Each of us carries individual qualities and talents that make us uniquely gifted. However, not everyone recognizes these strengths within themselves or knows how to discover, develop, and share them. The season of giving offers a timely opportunity to reflect on what special gifts you have to offer and how and where you can best use them to contribute. Discover your gifts. Discerning what makes you an asset to others around you can be more difficult than it sounds. For many folks, it is easy to see what makes other people stand out, but much harder to pinpoint what sets us apart. This is made even more challenging by our propensity to second-guess ourselves and compare ourselves to others. Many of us fall into the trap of trying to imitate the greatness we see in others rather than tapping into our innate abilities. But every team needs a variety of talents and abilities to be successful. Some, like leadership and vision, are obvious. Others, like writing or interpersonal skills, are less evident but equally important. After all, what good is a vision if you can’t communicate it or persuade others to buy in? Figuring out where you shine and how that can be useful to your team means putting aside modesty and self-doubt and asking yourself a few key questions. What do you know how to do that you excel at with ease? During your daily tasks, pay attention to where you contribute the most to your team or have your best results with the last amount of effort. Also ask yourself what you enjoy doing (or, if you find this difficult to answer, think back to what you most enjoyed doing as a child)? What have others asked for your help with or told you that you are good at? If you’re drawing a blank, ask people who know you in different areas of your life. Ask your friends and family, who know you best and may share some out-of-the-box feedback that wouldn’t have occurred to you. Ask your peers and colleagues, who have the unique perspective of working with you on projects and day-to-day operations. Ask your supervisor, who assesses your performance regularly and can provide candid feedback about where they’ve observed natural aptitude and how you benefit the team. And, of course, ask your mentor, who can offer you objective feedback based on their observations from your interactions, but also from their own experiences of what different gifts have helped make their teams and projects successful. Develop and share your gifts. Discovering your gifts and developing them takes more than thought and feedback—it requires action! Whatever gifts you’ve identified in the discovery phase are only going to make an impact if you use them and use them well. Legendary musicians and athletes are great in part because they were born with something special, but also because they practiced and then practiced some more in order to perfect their craft. They didn’t settle for being naturally talented—they worked diligently and consistently to refine their gift. Look for opportunities to flex and build your unique talents. If your superpower is attention to detail, perhaps you could use that gift by attending all project-related meetings to take notes and take charge of the list of tasks and deliverables for your team. Or perhaps you should be the last set of eyes on any document going forward for approval. If you excel at critical thinking, you could ask to be involved in reviewing proposals or reports. If you’re a gifted communicator, are there opportunities for you to present, facilitate, or pitch? If you don’t see an obvious place to put your gifts to work on your own, tap into your deepest reserves of creativity and courage and make a space! Challenge yourself to seek opportunities by consulting your supervisor to ask outright to handle certain duties or by paying attention to areas in your work unit’s processes that have room to improve and considering what solutions you could offer. Teams thrive when every member is engaged and actively bringing their talents to the table, and we all feel better about ourselves and our work when we feel like an important, valued, and contributing part of our team. We don’t have to compare and compete with our colleagues; we can focus instead on leveraging our unique gifts in a way that benefits the team and contributes to the mission. Ask a Mentor Here are some questions mentoring pairs can discuss to uncover and highlight your natural gifts: What would you say is my special gift, or which of my strengths have you observed that could be useful to my team? What opportunities do you see for me to share and apply those gifts/strengths? How do you think I could further develop my gifts/strengths? In your experience, what are some “behind-the-scenes” gifts that may be less obvious but contribute greatly to a team’s or project’s success? What are your gifts and how do you use them?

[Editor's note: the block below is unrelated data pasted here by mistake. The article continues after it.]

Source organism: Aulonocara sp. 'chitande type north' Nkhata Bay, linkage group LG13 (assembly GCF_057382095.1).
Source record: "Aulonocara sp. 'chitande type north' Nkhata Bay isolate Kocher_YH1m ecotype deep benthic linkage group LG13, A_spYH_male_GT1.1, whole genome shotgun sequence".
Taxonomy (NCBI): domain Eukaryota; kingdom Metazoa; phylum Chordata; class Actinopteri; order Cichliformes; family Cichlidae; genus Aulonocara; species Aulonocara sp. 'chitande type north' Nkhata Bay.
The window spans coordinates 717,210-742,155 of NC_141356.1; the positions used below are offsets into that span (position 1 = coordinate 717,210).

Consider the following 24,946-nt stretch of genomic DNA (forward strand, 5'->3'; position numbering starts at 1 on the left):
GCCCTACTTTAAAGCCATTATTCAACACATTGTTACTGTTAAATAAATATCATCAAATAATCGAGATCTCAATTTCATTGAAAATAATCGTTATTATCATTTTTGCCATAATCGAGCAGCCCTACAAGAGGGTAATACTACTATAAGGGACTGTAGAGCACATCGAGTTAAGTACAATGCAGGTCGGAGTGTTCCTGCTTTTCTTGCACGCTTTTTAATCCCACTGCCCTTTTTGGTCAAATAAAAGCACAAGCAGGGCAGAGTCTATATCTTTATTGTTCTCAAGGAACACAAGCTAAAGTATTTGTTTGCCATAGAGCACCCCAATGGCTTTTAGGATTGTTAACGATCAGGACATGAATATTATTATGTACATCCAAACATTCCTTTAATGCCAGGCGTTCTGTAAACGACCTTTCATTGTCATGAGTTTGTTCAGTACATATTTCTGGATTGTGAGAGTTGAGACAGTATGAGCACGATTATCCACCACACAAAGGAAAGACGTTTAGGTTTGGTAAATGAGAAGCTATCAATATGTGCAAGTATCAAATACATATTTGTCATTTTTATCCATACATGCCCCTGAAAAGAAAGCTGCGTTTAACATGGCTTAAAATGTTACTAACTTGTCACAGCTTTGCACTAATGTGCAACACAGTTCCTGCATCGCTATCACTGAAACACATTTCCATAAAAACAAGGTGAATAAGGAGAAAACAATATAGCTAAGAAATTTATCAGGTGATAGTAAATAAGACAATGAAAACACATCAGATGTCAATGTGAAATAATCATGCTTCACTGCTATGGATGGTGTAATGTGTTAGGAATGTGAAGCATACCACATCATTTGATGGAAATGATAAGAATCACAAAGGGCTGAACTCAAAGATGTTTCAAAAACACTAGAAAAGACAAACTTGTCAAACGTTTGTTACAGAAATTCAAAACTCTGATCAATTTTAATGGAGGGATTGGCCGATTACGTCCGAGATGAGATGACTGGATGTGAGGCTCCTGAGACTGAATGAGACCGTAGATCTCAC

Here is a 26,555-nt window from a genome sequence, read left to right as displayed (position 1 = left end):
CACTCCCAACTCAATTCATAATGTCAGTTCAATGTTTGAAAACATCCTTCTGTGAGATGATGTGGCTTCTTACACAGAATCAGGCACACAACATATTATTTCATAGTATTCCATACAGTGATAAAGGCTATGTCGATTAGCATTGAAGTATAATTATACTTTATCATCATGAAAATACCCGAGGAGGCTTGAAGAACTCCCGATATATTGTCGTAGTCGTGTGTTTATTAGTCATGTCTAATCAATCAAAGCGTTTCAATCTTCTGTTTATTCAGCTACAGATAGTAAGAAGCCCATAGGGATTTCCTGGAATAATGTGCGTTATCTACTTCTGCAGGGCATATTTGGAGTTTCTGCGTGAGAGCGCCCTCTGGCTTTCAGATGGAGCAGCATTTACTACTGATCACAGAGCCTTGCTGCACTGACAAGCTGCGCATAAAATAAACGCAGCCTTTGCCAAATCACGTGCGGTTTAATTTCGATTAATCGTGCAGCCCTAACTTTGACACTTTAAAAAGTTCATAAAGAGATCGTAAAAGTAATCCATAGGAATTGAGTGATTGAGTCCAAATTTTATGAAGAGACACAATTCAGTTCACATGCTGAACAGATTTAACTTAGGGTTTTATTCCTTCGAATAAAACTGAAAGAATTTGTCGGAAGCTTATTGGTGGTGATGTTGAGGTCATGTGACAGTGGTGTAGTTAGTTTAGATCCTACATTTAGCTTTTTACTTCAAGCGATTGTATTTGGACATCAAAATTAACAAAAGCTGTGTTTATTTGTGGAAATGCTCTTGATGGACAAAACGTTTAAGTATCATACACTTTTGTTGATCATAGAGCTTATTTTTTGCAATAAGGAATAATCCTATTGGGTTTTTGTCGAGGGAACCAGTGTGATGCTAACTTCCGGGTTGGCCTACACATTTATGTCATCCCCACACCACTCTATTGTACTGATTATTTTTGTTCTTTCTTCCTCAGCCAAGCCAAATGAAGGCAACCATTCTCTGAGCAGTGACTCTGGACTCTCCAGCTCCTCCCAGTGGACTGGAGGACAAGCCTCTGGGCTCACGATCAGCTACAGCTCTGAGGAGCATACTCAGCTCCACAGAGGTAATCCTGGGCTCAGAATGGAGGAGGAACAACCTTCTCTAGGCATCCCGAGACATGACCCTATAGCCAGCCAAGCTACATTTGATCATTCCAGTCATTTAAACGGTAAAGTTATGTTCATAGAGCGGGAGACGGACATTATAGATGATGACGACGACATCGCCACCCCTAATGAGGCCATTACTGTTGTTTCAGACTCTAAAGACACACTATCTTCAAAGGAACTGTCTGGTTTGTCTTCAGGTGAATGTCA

The way we speak is often the first cue we give others that they can count on us to provide meaningful information, that we are credible and trustworthy. However, one of the trickiest things about public speaking instead of writing- whether in front of a big audience or a small group- is that it’s happening in real time. We don’t get the extra few minutes to review and polish like we do when writing an email. Public speaking is hard. Sometimes our minds race much faster than our ability to form words which causes us to look nervous or pepper our presentation with fillers. And while some can improv, many of us need to practice or even memorize lines before we can talk comfortably in front of a crowd. For anyone with an eye toward leadership, public speaking is a crucial skill. Doing it well assures listeners that we will be dependable when leading, supporting or managing whatever task is at hand and gives us an opportunity to draw them into our causes and interests. In this month’s newsletter, we’d like to provide some strategies to help you do it better. Eliminate filler words Filler words often creep into our vernacular without us noticing. It’s okay to let that happen sometimes, but if you find yourself saying “like…”, “um…”, or “you know what I mean…” a lot, be aware that you might be deflating the power of your message. Fillers often operate like a brain break, a second to catch up, a mental breath. Our brains do need breaks, but it’s better to stay silent than fill the space with nothing words. A recent article in Mental Floss explained that great speakers often take pauses- sometimes even as long as two or three seconds. Taking a break when speaking might seem long to you but, to others, it comes across as being thoughtful and organized. Here are some strategies for cutting filler words: Take a moment before speaking to mentally focus. You can use mindfulness tricks or visualization strategies. Inhale deeply and imagine each breath scrubbing your brain of excess worry and unrelated topics. Create pauses when you speak. Remember that a good public speaker pauses when they need a quick second to plan their next sentence or even transition ideas. In fact, well-placed pauses can add suspense and excitement to your delivery. Break the habit with practice. Tape yourself or enlist a mentor or colleague to target the filler words you are most prone to overusing and then attack them. For example, if you tend to say, “she was like” practice replacing like with said. Then make a list of substitution words such as “explained”, “complained”, “expressed”, “enthused” …Your goal is two-part: ditch the “likes” and replace them with more interesting language. Practice, practice, practice. Non-verbal speaking cues Not to pile on, but what you do with your hands and the rest of your body matters too. Get yourself into the habit of making eye contact by starting with your family, roommate, or even yourself in a mirror. It can be awkward to look people in the eye but looking at your notes or focusing on the back door dilutes your credibility. So maybe the next time you ask your neighbor if the recycling truck is coming this week, notice the color of their eyes when they answer. It sounds incredibly awkward but taking that step will force you to linger just long enough to show your interest in sincerity in their answer. Mind your posture too because standing up straight exudes energy, confidence and poise. Here’s a checklist to make sure you are standing up straight: Brace your core Hold your elbows out to the side, lace your fingers in front of you Feet pointed straight ahead Keep your shoulders down, away from your ears Hold chin high Fold practice in your daily routine When you have something coming up that involves speaking in front of others, fold practice into your daily routine. Maybe you are being interviewed by a late-night talk show host on your commute or serving as an expert witness in a courtroom while fixing dinner. When it’s just you, talking to yourself doing the things you normally do, you tend to be more experimental. Try out an anecdote or explaining a complex idea. Ask a hard question or predict which ones might be thrown your way. Formulate an outline and fill it in with details in these moments where the stakes are low. If you find something that works, write it all down so that the next time you practice…you will have a script. Ask a mentor: Your mentor has likely had many opportunities to speak in front of a group, ask them for tips and strategies to do it better: What do you think the most confident speakers do in front of a crowd? How do you prepare for a presentation, big or small? Have you ever signed up for Toastmasters or any other public speaking training? Are you willing to observe me giving a presentation and then give me feedback?